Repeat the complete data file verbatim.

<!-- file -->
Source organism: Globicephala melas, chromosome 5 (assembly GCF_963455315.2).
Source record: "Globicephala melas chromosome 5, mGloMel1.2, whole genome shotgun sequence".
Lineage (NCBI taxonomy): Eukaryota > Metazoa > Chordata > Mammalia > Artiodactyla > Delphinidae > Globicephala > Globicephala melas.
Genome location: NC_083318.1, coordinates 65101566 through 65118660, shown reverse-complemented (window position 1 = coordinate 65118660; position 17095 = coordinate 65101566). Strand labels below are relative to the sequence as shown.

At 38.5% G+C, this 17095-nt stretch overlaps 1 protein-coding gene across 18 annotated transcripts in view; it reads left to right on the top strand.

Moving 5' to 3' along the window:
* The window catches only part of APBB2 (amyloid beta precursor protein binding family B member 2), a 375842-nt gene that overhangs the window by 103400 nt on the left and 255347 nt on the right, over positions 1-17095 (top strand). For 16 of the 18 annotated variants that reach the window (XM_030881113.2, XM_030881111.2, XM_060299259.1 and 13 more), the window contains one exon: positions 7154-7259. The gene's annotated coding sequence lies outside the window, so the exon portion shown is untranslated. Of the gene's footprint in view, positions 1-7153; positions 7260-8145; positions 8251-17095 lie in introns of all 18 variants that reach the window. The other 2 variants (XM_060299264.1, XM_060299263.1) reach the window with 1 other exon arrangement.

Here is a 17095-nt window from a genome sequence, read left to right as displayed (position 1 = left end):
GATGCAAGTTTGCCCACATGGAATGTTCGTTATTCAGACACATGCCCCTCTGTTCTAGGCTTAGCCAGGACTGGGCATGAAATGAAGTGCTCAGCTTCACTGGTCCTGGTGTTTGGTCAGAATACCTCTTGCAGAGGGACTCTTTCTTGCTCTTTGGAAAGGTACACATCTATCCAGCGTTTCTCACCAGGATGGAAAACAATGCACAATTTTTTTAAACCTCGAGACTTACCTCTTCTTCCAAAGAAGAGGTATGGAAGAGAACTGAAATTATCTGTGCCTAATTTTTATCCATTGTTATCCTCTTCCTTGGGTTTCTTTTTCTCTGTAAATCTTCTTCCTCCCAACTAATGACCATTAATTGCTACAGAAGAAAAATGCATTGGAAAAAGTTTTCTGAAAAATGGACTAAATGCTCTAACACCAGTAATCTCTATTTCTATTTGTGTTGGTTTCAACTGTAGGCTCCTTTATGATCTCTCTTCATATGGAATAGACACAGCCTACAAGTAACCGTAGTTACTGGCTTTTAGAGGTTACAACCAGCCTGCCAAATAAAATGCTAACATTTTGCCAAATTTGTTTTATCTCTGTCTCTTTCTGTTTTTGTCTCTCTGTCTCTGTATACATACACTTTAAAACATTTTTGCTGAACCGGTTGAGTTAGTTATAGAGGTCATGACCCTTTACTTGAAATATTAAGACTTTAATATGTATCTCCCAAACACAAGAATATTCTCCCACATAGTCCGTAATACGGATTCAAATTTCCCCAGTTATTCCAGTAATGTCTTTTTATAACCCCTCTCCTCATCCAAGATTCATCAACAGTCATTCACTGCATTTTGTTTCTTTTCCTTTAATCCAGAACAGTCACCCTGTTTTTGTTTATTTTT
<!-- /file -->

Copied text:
Source organism: Globicephala melas, chromosome 5 (assembly GCF_963455315.2).
Source record: "Globicephala melas chromosome 5, mGloMel1.2, whole genome shotgun sequence".
Lineage (NCBI taxonomy): Eukaryota > Metazoa > Chordata > Mammalia > Artiodactyla > Delphinidae > Globicephala > Globicephala melas.
Genome location: NC_083318.1, coordinates 65101566 through 65118660, shown reverse-complemented (window position 1 = coordinate 65118660; position 17095 = coordinate 65101566). Strand labels below are relative to the sequence as shown.

At 38.5% G+C, this 17095-nt stretch overlaps 1 protein-coding gene across 18 annotated transcripts in view; it reads left to right on the top strand.

Moving 5' to 3' along the window:
* The window catches only part of APBB2 (amyloid beta precursor protein binding family B member 2), a 375842-nt gene that overhangs the window by 103400 nt on the left and 255347 nt on the right, over positions 1-17095 (top strand). For 16 of the 18 annotated variants that reach the window (XM_030881113.2, XM_030881111.2, XM_060299259.1 and 13 more), the window contains one exon: positions 7154-7259. The gene's annotated coding sequence lies outside the window, so the exon portion shown is untranslated. Of the gene's footprint in view, positions 1-7153; positions 7260-8145; positions 8251-17095 lie in introns of all 18 variants that reach the window. The other 2 variants (XM_060299264.1, XM_060299263.1) reach the window with 1 other exon arrangement.

Here is a 17095-nt window from a genome sequence, read left to right as displayed (position 1 = left end):
GATGCAAGTTTGCCCACATGGAATGTTCGTTATTCAGACACATGCCCCTCTGTTCTAGGCTTAGCCAGGACTGGGCATGAAATGAAGTGCTCAGCTTCACTGGTCCTGGTGTTTGGTCAGAATACCTCTTGCAGAGGGACTCTTTCTTGCTCTTTGGAAAGGTACACATCTATCCAGCGTTTCTCACCAGGATGGAAAACAATGCACAATTTTTTTAAACCTCGAGACTTACCTCTTCTTCCAAAGAAGAGGTATGGAAGAGAACTGAAATTATCTGTGCCTAATTTTTATCCATTGTTATCCTCTTCCTTGGGTTTCTTTTTCTCTGTAAATCTTCTTCCTCCCAACTAATGACCATTAATTGCTACAGAAGAAAAATGCATTGGAAAAAGTTTTCTGAAAAATGGACTAAATGCTCTAACACCAGTAATCTCTATTTCTATTTGTGTTGGTTTCAACTGTAGGCTCCTTTATGATCTCTCTTCATATGGAATAGACACAGCCTACAAGTAACCGTAGTTACTGGCTTTTAGAGGTTACAACCAGCCTGCCAAATAAAATGCTAACATTTTGCCAAATTTGTTTTATCTCTGTCTCTTTCTGTTTTTGTCTCTCTGTCTCTGTATACATACACTTTAAAACATTTTTGCTGAACCGGTTGAGTTAGTTATAGAGGTCATGACCCTTTACTTGAAATATTAAGACTTTAATATGTATCTCCCAAACACAAGAATATTCTCCCACATAGTCCGTAATACGGATTCAAATTTCCCCAGTTATTCCAGTAATGTCTTTTTATAACCCCTCTCCTCATCCAAGATTCATCAACAGTCATTCACTGCATTTTGTTTCTTTTCCTTTAATCCAGAACAGTCACCCTGTTTTTGTTTATTTTT